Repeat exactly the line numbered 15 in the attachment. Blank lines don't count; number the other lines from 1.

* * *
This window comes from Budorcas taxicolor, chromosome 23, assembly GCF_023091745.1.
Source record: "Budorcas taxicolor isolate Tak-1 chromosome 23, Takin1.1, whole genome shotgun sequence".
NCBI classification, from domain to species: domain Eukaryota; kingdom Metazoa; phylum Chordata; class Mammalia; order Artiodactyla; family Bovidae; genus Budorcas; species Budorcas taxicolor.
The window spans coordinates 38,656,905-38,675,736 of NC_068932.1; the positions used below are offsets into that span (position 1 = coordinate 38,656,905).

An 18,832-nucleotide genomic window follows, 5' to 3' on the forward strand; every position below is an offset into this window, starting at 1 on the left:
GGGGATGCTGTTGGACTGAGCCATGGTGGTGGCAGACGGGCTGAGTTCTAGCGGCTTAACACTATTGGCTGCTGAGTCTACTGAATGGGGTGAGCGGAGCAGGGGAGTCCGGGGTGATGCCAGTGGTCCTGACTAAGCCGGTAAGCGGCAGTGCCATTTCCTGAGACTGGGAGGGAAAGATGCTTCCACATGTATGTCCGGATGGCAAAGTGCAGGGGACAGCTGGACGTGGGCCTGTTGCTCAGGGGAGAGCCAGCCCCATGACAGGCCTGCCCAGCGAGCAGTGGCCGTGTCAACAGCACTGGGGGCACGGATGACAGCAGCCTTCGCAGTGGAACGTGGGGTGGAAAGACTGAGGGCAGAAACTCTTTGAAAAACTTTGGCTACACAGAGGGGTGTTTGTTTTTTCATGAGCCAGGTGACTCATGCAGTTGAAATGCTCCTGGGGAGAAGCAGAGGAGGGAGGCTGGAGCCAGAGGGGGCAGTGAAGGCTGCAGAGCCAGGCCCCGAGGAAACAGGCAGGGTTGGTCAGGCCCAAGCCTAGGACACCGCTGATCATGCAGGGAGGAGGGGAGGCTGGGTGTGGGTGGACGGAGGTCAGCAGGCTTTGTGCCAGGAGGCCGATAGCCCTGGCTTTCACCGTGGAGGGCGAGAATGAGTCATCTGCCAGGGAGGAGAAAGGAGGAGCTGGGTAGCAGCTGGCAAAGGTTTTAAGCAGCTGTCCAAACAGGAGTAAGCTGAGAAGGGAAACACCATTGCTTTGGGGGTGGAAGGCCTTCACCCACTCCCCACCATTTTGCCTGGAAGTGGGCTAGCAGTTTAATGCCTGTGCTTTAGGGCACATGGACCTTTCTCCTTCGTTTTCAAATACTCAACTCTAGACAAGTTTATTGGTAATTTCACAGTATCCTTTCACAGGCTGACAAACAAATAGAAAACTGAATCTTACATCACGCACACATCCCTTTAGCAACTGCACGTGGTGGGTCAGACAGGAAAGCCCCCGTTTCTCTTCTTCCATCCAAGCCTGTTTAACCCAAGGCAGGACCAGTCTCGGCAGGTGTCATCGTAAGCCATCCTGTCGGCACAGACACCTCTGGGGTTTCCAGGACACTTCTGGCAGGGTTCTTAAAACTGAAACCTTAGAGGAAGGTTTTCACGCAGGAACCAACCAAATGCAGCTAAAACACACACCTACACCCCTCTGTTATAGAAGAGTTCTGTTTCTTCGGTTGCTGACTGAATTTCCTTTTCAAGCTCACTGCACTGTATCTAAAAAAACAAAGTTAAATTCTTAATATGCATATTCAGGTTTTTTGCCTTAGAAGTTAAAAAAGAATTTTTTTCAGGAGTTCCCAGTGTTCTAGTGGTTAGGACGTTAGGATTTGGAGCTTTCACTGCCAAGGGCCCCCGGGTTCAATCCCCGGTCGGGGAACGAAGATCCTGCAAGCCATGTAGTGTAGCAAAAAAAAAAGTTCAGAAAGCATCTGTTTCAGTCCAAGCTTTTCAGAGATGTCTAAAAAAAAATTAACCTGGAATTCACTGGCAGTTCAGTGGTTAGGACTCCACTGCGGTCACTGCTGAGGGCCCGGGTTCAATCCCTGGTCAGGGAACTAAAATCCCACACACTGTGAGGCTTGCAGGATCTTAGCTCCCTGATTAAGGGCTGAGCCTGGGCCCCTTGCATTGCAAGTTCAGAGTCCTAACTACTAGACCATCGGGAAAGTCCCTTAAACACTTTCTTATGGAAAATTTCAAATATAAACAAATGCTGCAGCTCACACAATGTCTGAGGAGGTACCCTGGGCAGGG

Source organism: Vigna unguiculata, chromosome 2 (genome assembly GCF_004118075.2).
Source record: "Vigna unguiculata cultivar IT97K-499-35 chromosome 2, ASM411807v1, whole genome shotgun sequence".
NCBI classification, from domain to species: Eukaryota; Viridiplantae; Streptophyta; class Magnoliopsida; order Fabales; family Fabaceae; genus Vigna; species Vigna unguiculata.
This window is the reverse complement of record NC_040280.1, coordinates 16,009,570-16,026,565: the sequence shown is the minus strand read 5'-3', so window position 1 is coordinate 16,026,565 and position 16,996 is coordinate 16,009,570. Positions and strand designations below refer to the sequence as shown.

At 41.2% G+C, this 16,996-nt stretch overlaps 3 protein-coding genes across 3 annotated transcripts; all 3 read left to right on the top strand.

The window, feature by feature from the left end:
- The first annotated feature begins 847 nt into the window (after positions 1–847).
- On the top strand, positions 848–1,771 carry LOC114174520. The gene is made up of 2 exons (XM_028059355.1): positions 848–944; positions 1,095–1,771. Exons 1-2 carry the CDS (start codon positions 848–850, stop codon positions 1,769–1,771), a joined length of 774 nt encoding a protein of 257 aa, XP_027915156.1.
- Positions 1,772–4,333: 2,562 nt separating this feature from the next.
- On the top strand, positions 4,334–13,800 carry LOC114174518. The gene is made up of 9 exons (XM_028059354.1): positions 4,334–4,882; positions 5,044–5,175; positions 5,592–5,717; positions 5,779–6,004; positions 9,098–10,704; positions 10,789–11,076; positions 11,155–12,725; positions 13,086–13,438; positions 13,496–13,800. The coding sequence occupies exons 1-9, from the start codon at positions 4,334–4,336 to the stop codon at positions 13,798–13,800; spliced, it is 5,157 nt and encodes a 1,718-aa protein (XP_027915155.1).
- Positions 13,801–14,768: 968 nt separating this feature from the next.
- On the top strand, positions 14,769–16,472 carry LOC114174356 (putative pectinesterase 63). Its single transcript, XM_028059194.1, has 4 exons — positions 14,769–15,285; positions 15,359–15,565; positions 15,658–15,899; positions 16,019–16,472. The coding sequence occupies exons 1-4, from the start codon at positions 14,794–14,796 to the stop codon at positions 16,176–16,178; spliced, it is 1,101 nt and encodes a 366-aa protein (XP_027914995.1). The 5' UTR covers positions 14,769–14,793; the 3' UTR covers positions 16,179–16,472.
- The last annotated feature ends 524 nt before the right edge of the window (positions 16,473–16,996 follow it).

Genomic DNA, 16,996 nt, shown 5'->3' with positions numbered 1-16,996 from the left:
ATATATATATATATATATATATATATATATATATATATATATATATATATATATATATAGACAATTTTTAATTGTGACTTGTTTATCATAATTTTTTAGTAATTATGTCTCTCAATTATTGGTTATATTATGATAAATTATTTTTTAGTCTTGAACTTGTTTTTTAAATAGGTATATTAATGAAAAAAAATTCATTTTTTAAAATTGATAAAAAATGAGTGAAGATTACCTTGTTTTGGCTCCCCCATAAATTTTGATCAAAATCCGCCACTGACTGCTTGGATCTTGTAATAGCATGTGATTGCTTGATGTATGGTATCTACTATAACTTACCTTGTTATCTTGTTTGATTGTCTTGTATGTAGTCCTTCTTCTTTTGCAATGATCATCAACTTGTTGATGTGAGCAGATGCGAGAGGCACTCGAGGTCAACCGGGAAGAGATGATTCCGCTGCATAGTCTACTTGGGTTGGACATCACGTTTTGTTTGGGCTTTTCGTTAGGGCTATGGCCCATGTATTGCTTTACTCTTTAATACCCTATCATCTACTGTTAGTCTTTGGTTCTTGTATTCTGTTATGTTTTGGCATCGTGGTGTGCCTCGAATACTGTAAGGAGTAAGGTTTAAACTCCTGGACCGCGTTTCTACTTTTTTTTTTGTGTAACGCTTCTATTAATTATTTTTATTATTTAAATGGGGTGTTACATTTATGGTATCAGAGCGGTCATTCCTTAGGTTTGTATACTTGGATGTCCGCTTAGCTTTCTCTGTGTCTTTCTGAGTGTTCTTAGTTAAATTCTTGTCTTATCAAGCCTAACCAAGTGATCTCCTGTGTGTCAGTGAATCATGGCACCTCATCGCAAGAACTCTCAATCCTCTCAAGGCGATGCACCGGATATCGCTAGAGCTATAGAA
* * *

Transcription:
- Positions 1,772–4,333: 2,562 nt separating this feature from the next.